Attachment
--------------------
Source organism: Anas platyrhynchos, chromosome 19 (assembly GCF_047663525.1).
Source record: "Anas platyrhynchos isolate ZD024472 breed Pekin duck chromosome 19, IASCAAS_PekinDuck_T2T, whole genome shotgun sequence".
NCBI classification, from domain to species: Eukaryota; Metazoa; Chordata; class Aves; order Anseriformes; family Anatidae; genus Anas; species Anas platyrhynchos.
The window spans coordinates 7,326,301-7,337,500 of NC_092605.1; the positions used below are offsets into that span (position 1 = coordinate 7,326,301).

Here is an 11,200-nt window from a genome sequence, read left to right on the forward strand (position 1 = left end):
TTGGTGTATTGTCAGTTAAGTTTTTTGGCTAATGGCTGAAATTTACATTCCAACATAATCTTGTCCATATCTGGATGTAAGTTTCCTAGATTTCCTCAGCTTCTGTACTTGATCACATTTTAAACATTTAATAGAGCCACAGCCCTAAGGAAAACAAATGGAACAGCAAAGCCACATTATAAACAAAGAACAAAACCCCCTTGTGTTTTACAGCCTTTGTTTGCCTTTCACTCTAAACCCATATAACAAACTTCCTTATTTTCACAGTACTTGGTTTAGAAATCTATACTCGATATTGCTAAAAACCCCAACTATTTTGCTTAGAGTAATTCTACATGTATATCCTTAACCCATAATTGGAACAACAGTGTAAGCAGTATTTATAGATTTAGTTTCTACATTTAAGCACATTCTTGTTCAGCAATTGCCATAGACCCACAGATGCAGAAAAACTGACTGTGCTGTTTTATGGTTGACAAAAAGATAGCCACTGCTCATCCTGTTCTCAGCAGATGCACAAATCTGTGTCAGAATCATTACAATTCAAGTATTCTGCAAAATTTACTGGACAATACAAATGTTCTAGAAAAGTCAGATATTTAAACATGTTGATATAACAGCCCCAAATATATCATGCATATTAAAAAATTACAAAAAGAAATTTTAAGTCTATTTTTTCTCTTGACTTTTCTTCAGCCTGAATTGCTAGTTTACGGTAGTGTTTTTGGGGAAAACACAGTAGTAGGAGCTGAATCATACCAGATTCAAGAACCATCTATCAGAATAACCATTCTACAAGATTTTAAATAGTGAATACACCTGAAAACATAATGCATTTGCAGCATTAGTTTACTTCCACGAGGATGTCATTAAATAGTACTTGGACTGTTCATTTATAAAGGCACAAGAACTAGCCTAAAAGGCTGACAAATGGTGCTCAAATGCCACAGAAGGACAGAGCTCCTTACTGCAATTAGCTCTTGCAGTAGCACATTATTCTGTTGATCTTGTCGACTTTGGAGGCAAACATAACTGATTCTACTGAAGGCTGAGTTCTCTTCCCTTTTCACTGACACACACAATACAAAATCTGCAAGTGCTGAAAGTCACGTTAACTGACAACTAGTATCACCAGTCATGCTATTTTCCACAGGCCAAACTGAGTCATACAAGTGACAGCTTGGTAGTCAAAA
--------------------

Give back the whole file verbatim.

Source organism: Anas platyrhynchos, chromosome 19 (assembly GCF_047663525.1).
Source record: "Anas platyrhynchos isolate ZD024472 breed Pekin duck chromosome 19, IASCAAS_PekinDuck_T2T, whole genome shotgun sequence".
NCBI classification, from domain to species: Eukaryota; Metazoa; Chordata; class Aves; order Anseriformes; family Anatidae; genus Anas; species Anas platyrhynchos.
The window spans coordinates 7,326,301-7,337,500 of NC_092605.1; the positions used below are offsets into that span (position 1 = coordinate 7,326,301).

Here is an 11,200-nt window from a genome sequence, read left to right on the forward strand (position 1 = left end):
TTGGTGTATTGTCAGTTAAGTTTTTTGGCTAATGGCTGAAATTTACATTCCAACATAATCTTGTCCATATCTGGATGTAAGTTTCCTAGATTTCCTCAGCTTCTGTACTTGATCACATTTTAAACATTTAATAGAGCCACAGCCCTAAGGAAAACAAATGGAACAGCAAAGCCACATTATAAACAAAGAACAAAACCCCCTTGTGTTTTACAGCCTTTGTTTGCCTTTCACTCTAAACCCATATAACAAACTTCCTTATTTTCACAGTACTTGGTTTAGAAATCTATACTCGATATTGCTAAAAACCCCAACTATTTTGCTTAGAGTAATTCTACATGTATATCCTTAACCCATAATTGGAACAACAGTGTAAGCAGTATTTATAGATTTAGTTTCTACATTTAAGCACATTCTTGTTCAGCAATTGCCATAGACCCACAGATGCAGAAAAACTGACTGTGCTGTTTTATGGTTGACAAAAAGATAGCCACTGCTCATCCTGTTCTCAGCAGATGCACAAATCTGTGTCAGAATCATTACAATTCAAGTATTCTGCAAAATTTACTGGACAATACAAATGTTCTAGAAAAGTCAGATATTTAAACATGTTGATATAACAGCCCCAAATATATCATGCATATTAAAAAATTACAAAAAGAAATTTTAAGTCTATTTTTTCTCTTGACTTTTCTTCAGCCTGAATTGCTAGTTTACGGTAGTGTTTTTGGGGAAAACACAGTAGTAGGAGCTGAATCATACCAGATTCAAGAACCATCTATCAGAATAACCATTCTACAAGATTTTAAATAGTGAATACACCTGAAAACATAATGCATTTGCAGCATTAGTTTACTTCCACGAGGATGTCATTAAATAGTACTTGGACTGTTCATTTATAAAGGCACAAGAACTAGCCTAAAAGGCTGACAAATGGTGCTCAAATGCCACAGAAGGACAGAGCTCCTTACTGCAATTAGCTCTTGCAGTAGCACATTATTCTGTTGATCTTGTCGACTTTGGAGGCAAACATAACTGATTCTACTGAAGGCTGAGTTCTCTTCCCTTTTCACTGACACACACAATACAAAATCTGCAAGTGCTGAAAGTCACGTTAACTGACAACTAGTATCACCAGTCATGCTATTTTCCACAGGCCAAACTGAGTCATACAAGTGACAGCTTGGTAGTCAAAA